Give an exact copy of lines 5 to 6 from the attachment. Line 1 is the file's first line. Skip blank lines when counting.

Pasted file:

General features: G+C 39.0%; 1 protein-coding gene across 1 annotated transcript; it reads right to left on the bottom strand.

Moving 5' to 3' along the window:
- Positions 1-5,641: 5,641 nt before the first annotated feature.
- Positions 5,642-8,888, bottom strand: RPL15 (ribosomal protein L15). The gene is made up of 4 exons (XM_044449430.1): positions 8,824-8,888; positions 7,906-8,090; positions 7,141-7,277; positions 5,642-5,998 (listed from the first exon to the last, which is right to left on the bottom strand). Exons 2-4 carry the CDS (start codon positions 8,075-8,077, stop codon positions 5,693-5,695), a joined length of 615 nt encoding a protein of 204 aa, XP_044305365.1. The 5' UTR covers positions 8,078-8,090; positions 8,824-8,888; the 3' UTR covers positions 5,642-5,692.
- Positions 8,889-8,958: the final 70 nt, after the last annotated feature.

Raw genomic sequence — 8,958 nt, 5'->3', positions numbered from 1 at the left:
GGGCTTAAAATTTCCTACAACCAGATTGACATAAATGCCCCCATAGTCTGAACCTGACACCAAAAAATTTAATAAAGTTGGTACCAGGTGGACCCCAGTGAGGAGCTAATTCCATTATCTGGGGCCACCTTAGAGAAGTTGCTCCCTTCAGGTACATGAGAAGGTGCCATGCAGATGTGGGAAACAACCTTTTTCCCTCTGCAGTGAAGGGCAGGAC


- Positions 8,889-8,958: the final 70 nt, after the last annotated feature.

Raw genomic sequence — 8,958 nt, 5'->3', positions numbered from 1 at the left: